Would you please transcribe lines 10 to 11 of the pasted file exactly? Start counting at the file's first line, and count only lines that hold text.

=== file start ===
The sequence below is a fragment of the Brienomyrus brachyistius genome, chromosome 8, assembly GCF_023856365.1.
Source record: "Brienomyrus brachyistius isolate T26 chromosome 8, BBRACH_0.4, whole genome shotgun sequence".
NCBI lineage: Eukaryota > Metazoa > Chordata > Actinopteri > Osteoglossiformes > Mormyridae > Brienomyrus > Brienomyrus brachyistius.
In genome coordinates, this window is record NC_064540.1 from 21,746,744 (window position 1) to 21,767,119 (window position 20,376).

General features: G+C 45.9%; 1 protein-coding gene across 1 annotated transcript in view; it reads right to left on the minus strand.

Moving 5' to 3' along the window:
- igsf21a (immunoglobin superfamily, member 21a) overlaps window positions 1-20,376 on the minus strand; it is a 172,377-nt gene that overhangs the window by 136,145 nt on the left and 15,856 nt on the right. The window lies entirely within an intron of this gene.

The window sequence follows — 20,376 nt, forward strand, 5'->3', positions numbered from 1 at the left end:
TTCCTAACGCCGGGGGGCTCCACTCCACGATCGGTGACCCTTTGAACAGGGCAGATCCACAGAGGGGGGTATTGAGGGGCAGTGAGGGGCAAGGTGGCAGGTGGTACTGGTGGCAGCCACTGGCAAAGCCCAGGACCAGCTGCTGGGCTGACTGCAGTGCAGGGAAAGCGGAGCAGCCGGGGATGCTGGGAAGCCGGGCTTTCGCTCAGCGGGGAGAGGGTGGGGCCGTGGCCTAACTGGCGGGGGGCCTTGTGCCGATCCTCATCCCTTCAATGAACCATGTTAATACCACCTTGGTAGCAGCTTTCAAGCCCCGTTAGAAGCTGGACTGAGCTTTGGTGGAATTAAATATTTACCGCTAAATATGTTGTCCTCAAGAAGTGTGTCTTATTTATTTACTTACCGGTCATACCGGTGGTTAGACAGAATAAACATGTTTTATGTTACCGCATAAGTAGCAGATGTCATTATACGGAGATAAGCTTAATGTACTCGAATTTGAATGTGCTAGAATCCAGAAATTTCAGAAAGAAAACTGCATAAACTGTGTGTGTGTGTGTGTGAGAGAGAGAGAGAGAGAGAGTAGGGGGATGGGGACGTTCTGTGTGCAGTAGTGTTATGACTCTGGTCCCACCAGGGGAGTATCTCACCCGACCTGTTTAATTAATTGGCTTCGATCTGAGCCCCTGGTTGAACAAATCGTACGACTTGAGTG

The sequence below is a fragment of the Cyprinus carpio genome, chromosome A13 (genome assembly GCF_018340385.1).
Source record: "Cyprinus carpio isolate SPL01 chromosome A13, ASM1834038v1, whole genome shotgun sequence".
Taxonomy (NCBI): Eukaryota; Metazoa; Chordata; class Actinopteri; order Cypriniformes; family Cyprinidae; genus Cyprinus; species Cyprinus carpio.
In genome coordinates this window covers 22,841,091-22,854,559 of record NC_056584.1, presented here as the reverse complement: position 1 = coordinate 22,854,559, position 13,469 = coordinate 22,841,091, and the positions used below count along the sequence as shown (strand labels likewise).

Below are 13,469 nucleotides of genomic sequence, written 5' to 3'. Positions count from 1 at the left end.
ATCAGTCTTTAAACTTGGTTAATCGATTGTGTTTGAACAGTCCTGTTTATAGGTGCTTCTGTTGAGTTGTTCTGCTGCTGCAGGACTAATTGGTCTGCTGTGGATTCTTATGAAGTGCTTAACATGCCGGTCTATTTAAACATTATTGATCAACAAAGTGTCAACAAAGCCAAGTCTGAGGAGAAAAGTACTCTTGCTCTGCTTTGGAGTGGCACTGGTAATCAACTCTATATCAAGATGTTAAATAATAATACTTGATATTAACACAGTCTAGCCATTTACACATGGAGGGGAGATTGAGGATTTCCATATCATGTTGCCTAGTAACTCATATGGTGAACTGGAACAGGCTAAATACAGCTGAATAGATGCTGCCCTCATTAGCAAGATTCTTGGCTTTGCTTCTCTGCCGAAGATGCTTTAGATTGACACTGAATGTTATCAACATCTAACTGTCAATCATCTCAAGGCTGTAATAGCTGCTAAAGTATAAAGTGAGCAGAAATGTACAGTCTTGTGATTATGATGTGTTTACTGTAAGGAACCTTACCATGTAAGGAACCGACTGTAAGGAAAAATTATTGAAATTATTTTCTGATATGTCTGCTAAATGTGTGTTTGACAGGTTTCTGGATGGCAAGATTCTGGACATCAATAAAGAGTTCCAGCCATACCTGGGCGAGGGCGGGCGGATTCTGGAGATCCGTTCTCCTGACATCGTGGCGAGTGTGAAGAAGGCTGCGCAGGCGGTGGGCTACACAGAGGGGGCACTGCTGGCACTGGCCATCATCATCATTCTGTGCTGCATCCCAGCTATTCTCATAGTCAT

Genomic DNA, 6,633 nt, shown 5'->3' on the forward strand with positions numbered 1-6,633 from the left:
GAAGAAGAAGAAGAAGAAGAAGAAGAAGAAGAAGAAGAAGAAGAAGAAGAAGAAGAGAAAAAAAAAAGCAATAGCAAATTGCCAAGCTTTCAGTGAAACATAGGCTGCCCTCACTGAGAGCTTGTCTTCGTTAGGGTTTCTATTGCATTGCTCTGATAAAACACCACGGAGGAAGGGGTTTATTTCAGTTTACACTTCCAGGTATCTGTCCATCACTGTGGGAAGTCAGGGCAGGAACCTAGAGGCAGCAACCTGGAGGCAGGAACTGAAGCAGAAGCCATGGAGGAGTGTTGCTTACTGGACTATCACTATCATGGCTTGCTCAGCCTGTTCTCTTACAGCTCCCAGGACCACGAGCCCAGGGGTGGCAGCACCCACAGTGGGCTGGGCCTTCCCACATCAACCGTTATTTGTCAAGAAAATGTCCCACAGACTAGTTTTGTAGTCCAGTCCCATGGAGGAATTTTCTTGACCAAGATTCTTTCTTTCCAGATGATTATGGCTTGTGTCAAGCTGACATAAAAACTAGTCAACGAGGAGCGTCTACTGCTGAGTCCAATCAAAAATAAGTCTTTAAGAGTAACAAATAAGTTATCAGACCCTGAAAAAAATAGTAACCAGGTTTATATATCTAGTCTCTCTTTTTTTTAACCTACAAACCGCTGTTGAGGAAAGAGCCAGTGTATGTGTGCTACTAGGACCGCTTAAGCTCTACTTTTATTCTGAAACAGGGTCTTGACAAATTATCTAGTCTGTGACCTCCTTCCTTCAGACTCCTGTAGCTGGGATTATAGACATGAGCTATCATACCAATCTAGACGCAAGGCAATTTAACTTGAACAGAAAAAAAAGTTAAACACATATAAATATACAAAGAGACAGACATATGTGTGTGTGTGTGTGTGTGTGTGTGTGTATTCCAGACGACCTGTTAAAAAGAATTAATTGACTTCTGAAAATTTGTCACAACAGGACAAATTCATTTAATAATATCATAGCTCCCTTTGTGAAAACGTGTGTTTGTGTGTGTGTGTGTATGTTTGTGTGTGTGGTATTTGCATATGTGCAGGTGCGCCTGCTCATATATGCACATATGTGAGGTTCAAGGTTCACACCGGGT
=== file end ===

The sequence below is a fragment of the Cyprinus carpio genome, chromosome A13 (genome assembly GCF_018340385.1).
Source record: "Cyprinus carpio isolate SPL01 chromosome A13, ASM1834038v1, whole genome shotgun sequence".